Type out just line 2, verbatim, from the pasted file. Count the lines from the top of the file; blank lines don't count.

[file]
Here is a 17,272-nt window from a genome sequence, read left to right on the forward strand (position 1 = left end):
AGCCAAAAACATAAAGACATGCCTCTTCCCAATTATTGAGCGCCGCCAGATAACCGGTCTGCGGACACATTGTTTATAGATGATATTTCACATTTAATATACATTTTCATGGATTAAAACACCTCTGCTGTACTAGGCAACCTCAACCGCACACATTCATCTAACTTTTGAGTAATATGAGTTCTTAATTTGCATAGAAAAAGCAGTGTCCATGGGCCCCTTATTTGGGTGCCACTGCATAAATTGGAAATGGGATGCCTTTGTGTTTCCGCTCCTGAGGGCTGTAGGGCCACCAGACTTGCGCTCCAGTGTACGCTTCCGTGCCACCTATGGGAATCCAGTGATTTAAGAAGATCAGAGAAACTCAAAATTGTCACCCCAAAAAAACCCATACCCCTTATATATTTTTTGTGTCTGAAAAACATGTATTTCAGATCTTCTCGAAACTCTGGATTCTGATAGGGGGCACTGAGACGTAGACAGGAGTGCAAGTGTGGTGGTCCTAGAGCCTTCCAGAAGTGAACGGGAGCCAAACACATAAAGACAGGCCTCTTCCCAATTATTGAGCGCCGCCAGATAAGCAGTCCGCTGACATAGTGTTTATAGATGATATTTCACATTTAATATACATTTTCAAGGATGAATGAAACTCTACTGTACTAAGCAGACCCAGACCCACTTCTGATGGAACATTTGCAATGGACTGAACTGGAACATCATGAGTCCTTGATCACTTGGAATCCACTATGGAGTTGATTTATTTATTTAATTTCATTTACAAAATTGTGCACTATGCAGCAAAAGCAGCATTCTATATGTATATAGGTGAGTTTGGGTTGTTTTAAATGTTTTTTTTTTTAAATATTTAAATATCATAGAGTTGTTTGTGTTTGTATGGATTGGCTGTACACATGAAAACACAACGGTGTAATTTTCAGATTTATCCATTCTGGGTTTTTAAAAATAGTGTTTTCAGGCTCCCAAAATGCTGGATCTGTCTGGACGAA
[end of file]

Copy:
AGCCAAAAACATAAAGACATGCCTCTTCCCAATTATTGAGCGCCGCCAGATAACCGGTCTGCGGACACATTGTTTATAGATGATATTTCACATTTAATATACATTTTCATGGATTAAAACACCTCTGCTGTACTAGGCAACCTCAACCGCACACATTCATCTAACTTTTGAGTAATATGAGTTCTTAATTTGCATAGAAAAAGCAGTGTCCATGGGCCCCTTATTTGGGTGCCACTGCATAAATTGGAAATGGGATGCCTTTGTGTTTCCGCTCCTGAGGGCTGTAGGGCCACCAGACTTGCGCTCCAGTGTACGCTTCCGTGCCACCTATGGGAATCCAGTGATTTAAGAAGATCAGAGAAACTCAAAATTGTCACCCCAAAAAAACCCATACCCCTTATATATTTTTTGTGTCTGAAAAACATGTATTTCAGATCTTCTCGAAACTCTGGATTCTGATAGGGGGCACTGAGACGTAGACAGGAGTGCAAGTGTGGTGGTCCTAGAGCCTTCCAGAAGTGAACGGGAGCCAAACACATAAAGACAGGCCTCTTCCCAATTATTGAGCGCCGCCAGATAAGCAGTCCGCTGACATAGTGTTTATAGATGATATTTCACATTTAATATACATTTTCAAGGATGAATGAAACTCTACTGTACTAAGCAGACCCAGACCCACTTCTGATGGAACATTTGCAATGGACTGAACTGGAACATCATGAGTCCTTGATCACTTGGAATCCACTATGGAGTTGATTTATTTATTTAATTTCATTTACAAAATTGTGCACTATGCAGCAAAAGCAGCATTCTATATGTATATAGGTGAGTTTGGGTTGTTTTAAATGTTTTTTTTTTTAAATATTTAAATATCATAGAGTTGTTTGTGTTTGTATGGATTGGCTGTACACATGAAAACACAACGGTGTAATTTTCAGATTTATCCATTCTGGGTTTTTAAAAATAGTGTTTTCAGGCTCCCAAAATGCTGGATCTGTCTGGACGAA